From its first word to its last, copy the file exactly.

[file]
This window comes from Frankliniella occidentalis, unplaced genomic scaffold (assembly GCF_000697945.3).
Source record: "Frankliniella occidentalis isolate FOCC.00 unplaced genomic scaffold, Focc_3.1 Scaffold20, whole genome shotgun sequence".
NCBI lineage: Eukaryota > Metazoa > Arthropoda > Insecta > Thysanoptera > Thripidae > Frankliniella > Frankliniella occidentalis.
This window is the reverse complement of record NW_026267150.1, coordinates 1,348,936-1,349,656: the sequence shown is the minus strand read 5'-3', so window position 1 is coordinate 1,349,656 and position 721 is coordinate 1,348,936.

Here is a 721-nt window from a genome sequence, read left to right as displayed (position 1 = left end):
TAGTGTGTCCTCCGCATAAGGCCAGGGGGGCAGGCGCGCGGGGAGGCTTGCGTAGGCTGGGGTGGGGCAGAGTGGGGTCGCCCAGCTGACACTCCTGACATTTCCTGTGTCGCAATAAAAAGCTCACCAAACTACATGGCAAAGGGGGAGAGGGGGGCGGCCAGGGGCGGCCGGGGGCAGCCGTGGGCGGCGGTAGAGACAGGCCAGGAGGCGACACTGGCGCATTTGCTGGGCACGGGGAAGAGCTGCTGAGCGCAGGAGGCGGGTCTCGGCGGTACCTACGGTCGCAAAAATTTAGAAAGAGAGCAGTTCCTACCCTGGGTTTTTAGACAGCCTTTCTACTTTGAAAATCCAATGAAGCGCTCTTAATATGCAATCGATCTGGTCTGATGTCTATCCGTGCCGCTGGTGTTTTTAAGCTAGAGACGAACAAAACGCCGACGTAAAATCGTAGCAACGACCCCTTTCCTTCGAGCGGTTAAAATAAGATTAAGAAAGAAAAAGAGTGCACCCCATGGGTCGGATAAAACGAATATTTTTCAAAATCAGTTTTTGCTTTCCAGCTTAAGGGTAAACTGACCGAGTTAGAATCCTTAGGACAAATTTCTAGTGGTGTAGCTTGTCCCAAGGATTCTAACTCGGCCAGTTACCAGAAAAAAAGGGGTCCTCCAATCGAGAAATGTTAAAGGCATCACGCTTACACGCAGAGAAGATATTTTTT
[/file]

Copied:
This window comes from Frankliniella occidentalis, unplaced genomic scaffold (assembly GCF_000697945.3).
Source record: "Frankliniella occidentalis isolate FOCC.00 unplaced genomic scaffold, Focc_3.1 Scaffold20, whole genome shotgun sequence".
NCBI lineage: Eukaryota > Metazoa > Arthropoda > Insecta > Thysanoptera > Thripidae > Frankliniella > Frankliniella occidentalis.
This window is the reverse complement of record NW_026267150.1, coordinates 1,348,936-1,349,656: the sequence shown is the minus strand read 5'-3', so window position 1 is coordinate 1,349,656 and position 721 is coordinate 1,348,936.

Here is a 721-nt window from a genome sequence, read left to right as displayed (position 1 = left end):
TAGTGTGTCCTCCGCATAAGGCCAGGGGGGCAGGCGCGCGGGGAGGCTTGCGTAGGCTGGGGTGGGGCAGAGTGGGGTCGCCCAGCTGACACTCCTGACATTTCCTGTGTCGCAATAAAAAGCTCACCAAACTACATGGCAAAGGGGGAGAGGGGGGCGGCCAGGGGCGGCCGGGGGCAGCCGTGGGCGGCGGTAGAGACAGGCCAGGAGGCGACACTGGCGCATTTGCTGGGCACGGGGAAGAGCTGCTGAGCGCAGGAGGCGGGTCTCGGCGGTACCTACGGTCGCAAAAATTTAGAAAGAGAGCAGTTCCTACCCTGGGTTTTTAGACAGCCTTTCTACTTTGAAAATCCAATGAAGCGCTCTTAATATGCAATCGATCTGGTCTGATGTCTATCCGTGCCGCTGGTGTTTTTAAGCTAGAGACGAACAAAACGCCGACGTAAAATCGTAGCAACGACCCCTTTCCTTCGAGCGGTTAAAATAAGATTAAGAAAGAAAAAGAGTGCACCCCATGGGTCGGATAAAACGAATATTTTTCAAAATCAGTTTTTGCTTTCCAGCTTAAGGGTAAACTGACCGAGTTAGAATCCTTAGGACAAATTTCTAGTGGTGTAGCTTGTCCCAAGGATTCTAACTCGGCCAGTTACCAGAAAAAAAGGGGTCCTCCAATCGAGAAATGTTAAAGGCATCACGCTTACACGCAGAGAAGATATTTTTT